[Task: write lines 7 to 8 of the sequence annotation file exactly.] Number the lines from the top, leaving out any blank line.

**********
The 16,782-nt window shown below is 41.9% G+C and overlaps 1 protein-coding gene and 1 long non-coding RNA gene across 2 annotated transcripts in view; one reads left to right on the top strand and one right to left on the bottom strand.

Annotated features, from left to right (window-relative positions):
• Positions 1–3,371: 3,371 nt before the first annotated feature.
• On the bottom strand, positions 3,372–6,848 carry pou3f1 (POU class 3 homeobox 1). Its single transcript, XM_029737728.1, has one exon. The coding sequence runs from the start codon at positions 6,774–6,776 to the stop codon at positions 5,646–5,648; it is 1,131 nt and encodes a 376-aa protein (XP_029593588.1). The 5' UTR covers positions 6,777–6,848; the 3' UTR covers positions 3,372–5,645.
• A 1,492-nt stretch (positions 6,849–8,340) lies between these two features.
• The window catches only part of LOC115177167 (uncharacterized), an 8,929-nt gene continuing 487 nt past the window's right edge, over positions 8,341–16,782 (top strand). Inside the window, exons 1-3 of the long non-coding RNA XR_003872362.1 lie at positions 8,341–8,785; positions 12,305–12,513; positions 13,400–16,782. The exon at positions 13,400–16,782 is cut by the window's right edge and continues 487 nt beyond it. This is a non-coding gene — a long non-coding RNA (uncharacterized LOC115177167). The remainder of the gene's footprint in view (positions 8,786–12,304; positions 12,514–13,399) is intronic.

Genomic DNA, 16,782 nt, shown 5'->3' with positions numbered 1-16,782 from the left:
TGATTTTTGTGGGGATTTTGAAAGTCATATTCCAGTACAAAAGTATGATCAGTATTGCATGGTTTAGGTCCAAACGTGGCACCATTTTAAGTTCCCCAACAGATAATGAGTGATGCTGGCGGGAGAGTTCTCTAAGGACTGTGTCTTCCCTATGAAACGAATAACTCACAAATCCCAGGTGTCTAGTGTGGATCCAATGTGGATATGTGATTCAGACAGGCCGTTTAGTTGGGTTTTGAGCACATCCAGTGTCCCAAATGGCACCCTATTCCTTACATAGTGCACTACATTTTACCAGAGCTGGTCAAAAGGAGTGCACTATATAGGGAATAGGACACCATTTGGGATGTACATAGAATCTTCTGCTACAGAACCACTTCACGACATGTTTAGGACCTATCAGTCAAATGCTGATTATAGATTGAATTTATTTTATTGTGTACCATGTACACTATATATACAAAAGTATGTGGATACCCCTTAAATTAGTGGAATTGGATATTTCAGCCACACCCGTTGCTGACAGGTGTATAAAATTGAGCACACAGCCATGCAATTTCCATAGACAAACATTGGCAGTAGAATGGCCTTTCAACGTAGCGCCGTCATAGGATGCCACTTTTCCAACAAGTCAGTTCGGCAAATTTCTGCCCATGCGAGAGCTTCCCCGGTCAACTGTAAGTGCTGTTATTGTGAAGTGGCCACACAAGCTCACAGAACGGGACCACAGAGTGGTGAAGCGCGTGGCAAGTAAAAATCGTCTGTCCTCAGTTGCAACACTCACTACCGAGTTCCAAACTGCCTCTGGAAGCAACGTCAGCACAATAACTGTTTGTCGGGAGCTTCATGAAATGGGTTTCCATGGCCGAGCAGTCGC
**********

Genomic DNA, 16,782 nt, shown 5'->3' with positions numbered 1-16,782 from the left:
TGATTTTTGTGGGGATTTTGAAAGTCATATTCCAGTACAAAAGTATGATCAGTATTGCATGGTTTAGGTCCAAACGTGGCACCATTTTAAGTTCCCCAACAGATAATGAGTGATGCTGGCGGGAGAGTTCTCTAAGGACTGTGTCTTCCCTATGAAACGAATAACTCACAAATCCCAGGTGTCTAGTGTGGATCCAATGTGGATATGTGATTCAGACAGGCCGTTTAGTTGGGTTTTGAGCACATCCAGTGTCCCAAATGGCACCCTATTCCTTACATAGTGCACTACATTTTACCAGAGCTGGTCAAAAGGAGTGCACTATATAGGGAATAGGACACCATTTGGGATGTACATAGAATCTTCTGCTACAGAACCACTTCACGACATGTTTAGGACCTATCAGTCAAATGCTGATTATAGATTGAATTTATTTTATTGTGTACCATGTACACTATATATACAAAAGTATGTGGATACCCCTTAAATTAGTGGAATTGGATATTTCAGCCACACCCGTTGCTGACAGGTGTATAAAATTGAGCACACAGCCATGCAATTTCCATAGACAAACATTGGCAGTAGAATGGCCTTTCAACGTAGCGCCGTCATAGGATGCCACTTTTCCAACAAGTCAGTTCGGCAAATTTCTGCCCATGCGAGAGCTTCCCCGGTCAACTGTAAGTGCTGTTATTGTGAAGTGGCCACACAAGCTCACAGAACGGGACCACAGAGTGGTGAAGCGCGTGGCAAGTAAAAATCGTCTGTCCTCAGTTGCAACACTCACTACCGAGTTCCAAACTGCCTCTGGAAGCAACGTCAGCACAATAACTGTTTGTCGGGAGCTTCATGAAATGGGTTTCCATGGCCGAGCAGTCGC